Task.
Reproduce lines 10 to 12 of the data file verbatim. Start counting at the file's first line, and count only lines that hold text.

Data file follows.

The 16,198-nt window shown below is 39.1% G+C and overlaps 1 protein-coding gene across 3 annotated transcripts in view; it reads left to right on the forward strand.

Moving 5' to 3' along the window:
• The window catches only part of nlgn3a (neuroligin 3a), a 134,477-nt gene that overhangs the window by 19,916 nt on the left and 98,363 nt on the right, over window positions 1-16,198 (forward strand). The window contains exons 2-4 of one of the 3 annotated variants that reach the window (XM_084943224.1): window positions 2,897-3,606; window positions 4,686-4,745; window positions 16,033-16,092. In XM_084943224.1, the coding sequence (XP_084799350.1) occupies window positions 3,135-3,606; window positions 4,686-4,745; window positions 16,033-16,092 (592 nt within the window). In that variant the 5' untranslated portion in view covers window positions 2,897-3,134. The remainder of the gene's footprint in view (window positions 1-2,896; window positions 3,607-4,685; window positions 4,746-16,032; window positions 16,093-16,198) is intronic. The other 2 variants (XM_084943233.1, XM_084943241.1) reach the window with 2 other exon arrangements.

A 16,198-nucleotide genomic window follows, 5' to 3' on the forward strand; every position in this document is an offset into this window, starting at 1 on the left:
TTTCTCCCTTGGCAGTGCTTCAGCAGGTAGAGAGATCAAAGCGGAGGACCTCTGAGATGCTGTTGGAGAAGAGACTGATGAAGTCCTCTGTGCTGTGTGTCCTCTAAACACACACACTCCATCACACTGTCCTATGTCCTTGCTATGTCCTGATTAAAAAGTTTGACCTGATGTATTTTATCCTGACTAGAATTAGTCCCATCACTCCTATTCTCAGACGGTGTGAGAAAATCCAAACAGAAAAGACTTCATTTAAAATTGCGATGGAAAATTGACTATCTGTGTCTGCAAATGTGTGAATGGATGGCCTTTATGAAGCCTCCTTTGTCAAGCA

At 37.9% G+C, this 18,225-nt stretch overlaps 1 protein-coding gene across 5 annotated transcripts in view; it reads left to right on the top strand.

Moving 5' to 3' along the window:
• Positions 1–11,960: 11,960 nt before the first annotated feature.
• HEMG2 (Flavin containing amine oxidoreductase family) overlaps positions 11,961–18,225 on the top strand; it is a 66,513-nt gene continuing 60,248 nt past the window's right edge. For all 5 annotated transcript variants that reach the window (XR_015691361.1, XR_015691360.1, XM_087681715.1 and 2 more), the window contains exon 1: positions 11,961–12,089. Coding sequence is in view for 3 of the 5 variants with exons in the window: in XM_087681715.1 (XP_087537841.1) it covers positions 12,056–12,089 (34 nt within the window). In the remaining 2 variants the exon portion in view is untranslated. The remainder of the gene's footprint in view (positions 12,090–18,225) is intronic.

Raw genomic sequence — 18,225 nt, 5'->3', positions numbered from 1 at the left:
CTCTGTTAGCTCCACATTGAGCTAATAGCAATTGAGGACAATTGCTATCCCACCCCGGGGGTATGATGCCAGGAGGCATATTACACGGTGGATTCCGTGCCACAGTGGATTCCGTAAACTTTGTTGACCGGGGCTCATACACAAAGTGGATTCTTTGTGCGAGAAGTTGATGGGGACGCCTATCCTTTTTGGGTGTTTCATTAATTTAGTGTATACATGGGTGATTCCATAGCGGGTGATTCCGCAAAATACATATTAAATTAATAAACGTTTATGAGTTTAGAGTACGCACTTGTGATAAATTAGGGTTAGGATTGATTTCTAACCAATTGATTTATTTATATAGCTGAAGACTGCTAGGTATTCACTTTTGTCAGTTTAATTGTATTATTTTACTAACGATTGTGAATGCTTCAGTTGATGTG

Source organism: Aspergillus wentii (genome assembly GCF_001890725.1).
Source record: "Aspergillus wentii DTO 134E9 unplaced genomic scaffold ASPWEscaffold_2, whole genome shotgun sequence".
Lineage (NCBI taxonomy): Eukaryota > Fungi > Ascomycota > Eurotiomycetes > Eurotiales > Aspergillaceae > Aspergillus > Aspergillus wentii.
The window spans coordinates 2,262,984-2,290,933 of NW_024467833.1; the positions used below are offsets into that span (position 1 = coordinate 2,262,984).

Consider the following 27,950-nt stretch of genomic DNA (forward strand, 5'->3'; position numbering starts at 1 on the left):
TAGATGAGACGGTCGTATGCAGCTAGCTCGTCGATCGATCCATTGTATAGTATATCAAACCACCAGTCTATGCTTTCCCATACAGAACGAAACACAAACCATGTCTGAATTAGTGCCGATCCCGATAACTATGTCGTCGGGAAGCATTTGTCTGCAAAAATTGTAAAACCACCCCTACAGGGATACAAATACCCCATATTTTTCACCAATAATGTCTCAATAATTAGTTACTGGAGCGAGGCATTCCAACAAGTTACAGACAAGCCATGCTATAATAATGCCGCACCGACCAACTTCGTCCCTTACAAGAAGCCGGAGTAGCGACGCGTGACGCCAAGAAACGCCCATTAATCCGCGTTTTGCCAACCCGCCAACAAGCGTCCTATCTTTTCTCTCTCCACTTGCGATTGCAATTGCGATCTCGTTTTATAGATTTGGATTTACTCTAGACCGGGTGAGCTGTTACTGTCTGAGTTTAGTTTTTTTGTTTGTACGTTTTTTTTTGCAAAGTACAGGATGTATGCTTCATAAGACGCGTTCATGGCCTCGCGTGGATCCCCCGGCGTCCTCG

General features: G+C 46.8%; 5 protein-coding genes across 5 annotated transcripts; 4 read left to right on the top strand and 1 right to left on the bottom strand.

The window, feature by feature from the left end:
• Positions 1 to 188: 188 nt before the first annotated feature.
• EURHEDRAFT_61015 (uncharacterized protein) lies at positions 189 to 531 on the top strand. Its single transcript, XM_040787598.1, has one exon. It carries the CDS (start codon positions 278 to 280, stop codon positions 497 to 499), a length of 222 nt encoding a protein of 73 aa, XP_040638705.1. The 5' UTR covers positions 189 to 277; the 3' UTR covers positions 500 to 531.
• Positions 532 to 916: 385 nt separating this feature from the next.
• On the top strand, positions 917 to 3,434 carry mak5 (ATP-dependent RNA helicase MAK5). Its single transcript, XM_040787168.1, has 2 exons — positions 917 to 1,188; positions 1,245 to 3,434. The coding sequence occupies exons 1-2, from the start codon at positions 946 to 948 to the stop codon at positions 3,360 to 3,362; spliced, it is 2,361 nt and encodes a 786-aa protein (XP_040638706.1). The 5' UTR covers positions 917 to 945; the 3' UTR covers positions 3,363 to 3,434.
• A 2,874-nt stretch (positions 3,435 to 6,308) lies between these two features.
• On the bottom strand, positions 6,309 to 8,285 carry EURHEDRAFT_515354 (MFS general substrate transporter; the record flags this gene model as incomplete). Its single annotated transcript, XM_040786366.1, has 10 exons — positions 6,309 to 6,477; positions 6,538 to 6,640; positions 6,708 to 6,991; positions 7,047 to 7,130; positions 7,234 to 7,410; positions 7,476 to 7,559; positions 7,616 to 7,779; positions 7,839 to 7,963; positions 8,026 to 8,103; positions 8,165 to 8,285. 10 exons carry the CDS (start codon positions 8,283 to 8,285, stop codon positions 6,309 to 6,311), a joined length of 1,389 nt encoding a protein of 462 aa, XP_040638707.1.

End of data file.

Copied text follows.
Raw genomic sequence — 18,225 nt, 5'->3', positions numbered from 1 at the left:
CTCTGTTAGCTCCACATTGAGCTAATAGCAATTGAGGACAATTGCTATCCCACCCCGGGGGTATGATGCCAGGAGGCATATTACACGGTGGATTCCGTGCCACAGTGGATTCCGTAAACTTTGTTGACCGGGGCTCATACACAAAGTGGATTCTTTGTGCGAGAAGTTGATGGGGACGCCTATCCTTTTTGGGTGTTTCATTAATTTAGTGTATACATGGGTGATTCCATAGCGGGTGATTCCGCAAAATACATATTAAATTAATAAACGTTTATGAGTTTAGAGTACGCACTTGTGATAAATTAGGGTTAGGATTGATTTCTAACCAATTGATTTATTTATATAGCTGAAGACTGCTAGGTATTCACTTTTGTCAGTTTAATTGTATTATTTTACTAACGATTGTGAATGCTTCAGTTGATGTG

Source organism: Aspergillus wentii (genome assembly GCF_001890725.1).